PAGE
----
However time immersed in the natural world is essential to our wellbeing too. Whether it’s a quick stroll around the block or an afternoon in the hot tub, here’s how your time outdoors could be benefiting you…
Time amongst the trees has a proven positive impact on reducing stress levels and lowering blood pressure. Research undertaken in Japan reveals immersing yourself in the natural world significantly reduces stress levels and wards off depression.
Sun beams break through the trees
According to David Strayer, Ph.D., a professor of Cognition and Neural Science at the University of Utah, "Modern multitasking over-taxes brain areas that are involved in suppressing distractions, thinking creatively, and developing a sense of identity." Strayer discovered that a mere four days backpacking in nature improved people’s creativity by 50%.
A father sits in a meadow watching his child play by a cabin
What we listen to has a huge impact on our health and wellbeing. Studies undertaken by leading sound expert Julian Treasure, chairman of The Sound Agency reveal the benefits of natural sound, as well as silence. An example Treasure cites is that humans find bird song reassuring. We intrinsically feel that all is good in the world if the birds are singing.
A woman listens to the sounds of the forest
Our sense of smell is closely linked to the parts of the brain responsible for processing emotion. The scents we inhale have an immediate and profound impact. Trees and plants emit phytoncides – a volatile organic compound and wood essential oil. Inhaling phytoncides slows down breathing and reduces anxiety. Residents of some east Asian countries partake in ‘Forest Bathing’ or Shinrin-yoku, an experience which allows us to be engulfed by, and breath in, the healing powers of phytoncides. Find out more about Forest Bathing at Forest Holidays.
A group of adults practicing Forest Bathing
Research undertaken by the University of Exeter’s Medicine School details the essential role water plays in our psychological well being. Negative ions are natural antidepressants and found in bucket loads near water. As such walking trails beside lakes or along river banks are recommended for their benefits to emotional health. While those brave enough to take a dip will experience blood vessels dilating in cool water all of which encourages the body to expel toxins and release feel-good endorphins.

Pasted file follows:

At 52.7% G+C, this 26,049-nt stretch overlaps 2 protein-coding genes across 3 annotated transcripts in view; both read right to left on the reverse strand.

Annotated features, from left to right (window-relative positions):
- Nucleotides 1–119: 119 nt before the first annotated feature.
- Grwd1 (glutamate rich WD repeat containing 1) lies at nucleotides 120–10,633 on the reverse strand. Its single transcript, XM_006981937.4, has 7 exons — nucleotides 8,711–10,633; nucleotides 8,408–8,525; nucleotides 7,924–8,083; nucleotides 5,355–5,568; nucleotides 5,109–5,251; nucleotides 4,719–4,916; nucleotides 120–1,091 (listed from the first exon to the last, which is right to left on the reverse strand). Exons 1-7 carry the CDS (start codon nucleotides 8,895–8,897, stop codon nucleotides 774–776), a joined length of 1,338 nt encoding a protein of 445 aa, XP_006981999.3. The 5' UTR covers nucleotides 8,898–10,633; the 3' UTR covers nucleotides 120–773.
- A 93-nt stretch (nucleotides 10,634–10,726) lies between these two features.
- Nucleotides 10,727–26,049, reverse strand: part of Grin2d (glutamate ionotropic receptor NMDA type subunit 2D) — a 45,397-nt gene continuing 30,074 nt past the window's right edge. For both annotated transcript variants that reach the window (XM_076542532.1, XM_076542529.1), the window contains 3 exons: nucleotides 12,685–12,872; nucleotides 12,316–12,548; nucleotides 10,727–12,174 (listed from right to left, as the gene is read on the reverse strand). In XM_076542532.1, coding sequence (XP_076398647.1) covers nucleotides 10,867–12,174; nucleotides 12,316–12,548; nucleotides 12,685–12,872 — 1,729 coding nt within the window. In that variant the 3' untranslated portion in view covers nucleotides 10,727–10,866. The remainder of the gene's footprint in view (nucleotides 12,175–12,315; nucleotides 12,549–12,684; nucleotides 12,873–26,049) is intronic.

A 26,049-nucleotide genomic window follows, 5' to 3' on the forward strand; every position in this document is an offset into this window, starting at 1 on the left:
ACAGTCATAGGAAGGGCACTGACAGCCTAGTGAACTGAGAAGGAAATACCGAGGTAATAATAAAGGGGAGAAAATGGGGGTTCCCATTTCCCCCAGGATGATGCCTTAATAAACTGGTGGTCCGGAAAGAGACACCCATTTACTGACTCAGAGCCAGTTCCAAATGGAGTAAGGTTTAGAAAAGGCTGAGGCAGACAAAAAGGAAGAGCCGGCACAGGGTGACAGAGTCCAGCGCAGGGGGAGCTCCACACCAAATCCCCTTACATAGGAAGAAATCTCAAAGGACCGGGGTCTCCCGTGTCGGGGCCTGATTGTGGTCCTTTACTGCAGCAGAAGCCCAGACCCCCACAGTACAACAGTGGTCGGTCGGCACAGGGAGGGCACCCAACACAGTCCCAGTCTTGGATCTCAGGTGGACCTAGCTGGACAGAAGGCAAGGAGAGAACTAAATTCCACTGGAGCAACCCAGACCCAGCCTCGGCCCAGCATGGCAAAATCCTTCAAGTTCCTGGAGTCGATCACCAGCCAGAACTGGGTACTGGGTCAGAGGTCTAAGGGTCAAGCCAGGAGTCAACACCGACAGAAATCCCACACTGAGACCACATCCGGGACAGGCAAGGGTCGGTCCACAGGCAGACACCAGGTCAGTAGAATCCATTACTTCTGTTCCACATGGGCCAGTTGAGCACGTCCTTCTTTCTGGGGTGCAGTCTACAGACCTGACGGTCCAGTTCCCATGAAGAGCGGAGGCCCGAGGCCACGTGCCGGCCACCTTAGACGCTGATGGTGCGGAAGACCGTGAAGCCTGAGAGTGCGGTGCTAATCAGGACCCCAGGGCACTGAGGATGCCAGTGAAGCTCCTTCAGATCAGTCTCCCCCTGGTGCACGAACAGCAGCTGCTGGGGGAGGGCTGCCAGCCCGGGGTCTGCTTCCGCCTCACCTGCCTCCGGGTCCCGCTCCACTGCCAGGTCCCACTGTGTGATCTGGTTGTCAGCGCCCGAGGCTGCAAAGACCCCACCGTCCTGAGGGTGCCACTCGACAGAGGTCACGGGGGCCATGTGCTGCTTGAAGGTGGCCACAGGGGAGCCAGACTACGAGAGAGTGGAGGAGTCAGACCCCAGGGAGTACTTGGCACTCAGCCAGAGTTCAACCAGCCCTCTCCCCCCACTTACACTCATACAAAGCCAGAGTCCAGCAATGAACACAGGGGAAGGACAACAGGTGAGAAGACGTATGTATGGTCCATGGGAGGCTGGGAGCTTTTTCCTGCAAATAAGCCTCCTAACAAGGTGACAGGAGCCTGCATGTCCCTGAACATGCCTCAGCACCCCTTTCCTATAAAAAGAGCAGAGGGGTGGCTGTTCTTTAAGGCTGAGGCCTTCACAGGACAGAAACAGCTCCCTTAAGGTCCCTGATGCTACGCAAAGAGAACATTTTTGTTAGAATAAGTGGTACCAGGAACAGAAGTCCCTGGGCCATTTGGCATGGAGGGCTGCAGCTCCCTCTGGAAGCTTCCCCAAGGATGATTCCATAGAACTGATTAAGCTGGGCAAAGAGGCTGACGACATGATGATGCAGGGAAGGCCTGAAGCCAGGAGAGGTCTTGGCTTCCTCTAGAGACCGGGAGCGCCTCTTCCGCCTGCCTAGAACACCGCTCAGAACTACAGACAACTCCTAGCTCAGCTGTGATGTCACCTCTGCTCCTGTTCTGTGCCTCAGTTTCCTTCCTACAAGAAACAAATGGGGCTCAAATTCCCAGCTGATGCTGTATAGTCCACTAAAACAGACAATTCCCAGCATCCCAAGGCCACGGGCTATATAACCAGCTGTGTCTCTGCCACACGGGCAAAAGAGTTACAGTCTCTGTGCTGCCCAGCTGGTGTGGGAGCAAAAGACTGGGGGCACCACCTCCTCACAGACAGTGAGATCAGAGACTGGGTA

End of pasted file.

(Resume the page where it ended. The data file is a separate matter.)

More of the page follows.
A family look onto a stream running in the forest
According to research undertaken by Professor Roger Ulrich at the Chalmers University of Technology in Sweden, the countryside has a positive impact on convalescence, or, illness recovery time. Ulrich’s research indicates that even a view of trees from a hospital window improves rates of recovery.
A spring forest scene with bluebells and a den built from branches
In 2009, the American Medical Association adopted a resolution in support of controlling light pollution and claimed that "many species (including humans) need darkness to survive and thrive". Dark skies at night are conducive to the natural functioning of our body’s biological clock which is set by the nocturnal release of the hormone melatonin. One of the impacts of reduced amounts of melatonin is increased amounts of oestrogen, the hormone linked with breast cancer.
Michelle Obama has declared it her personal mission to get more children playing outside via her ‘Let’s Move Outside’ campaign. While US journalist Richard Louv, who studies the links between family and nature, has coined the phrase ‘Nature Deficit Disorder’ in describing the growing disconnection between children and nature. The outdoors is a rich environment for young children to immerse themselves in. Whether they are climbing trees or threading a daisy chain, playing outdoors emphasises experience above technology. It boasts children’s fitness, development, confidence and fuels their imaginations. Find out more about how a daily dose of nature can support your health and wellbeing.
A mother and daughter enjoy a walk with their dog through the spring forest
For years organisations such as the Brathay Trust in Cumbria have worked with teenagers in the outdoors as a means of encouraging them to fulfil their potential. Good outdoor education has been recognised by Ofsted as contributing to improving pupils’ lives on a personal, social and emotional level.
A family enjoy walking through the autumnal forest
Our world shrinks as we grow older. As it does all the physical, emotional and social benefits of the outdoors diminish in our lives. The connection between less time outdoors and the acceleration of dementia is considerable. The multiple authors of an Open University research paper entitled The impact of early dementia on outdoor life: A ‘shrinking world’? claim that “maintaining outdoor activity is likely to be an effective preventative measure in extending the period of good quality living”.
A family spend time on the shores of Loch Long
From growing a herb patch on your windowsill to splashing in the puddles on your street, there’s lots of simple ways to get your daily dose of nature. And if you need any more inspiration on outdoor activities keep browsing the Forestipedia blog!
If you feel inspired to get outdoors, take a look at our last minute breaks for your chance to escape to the forest.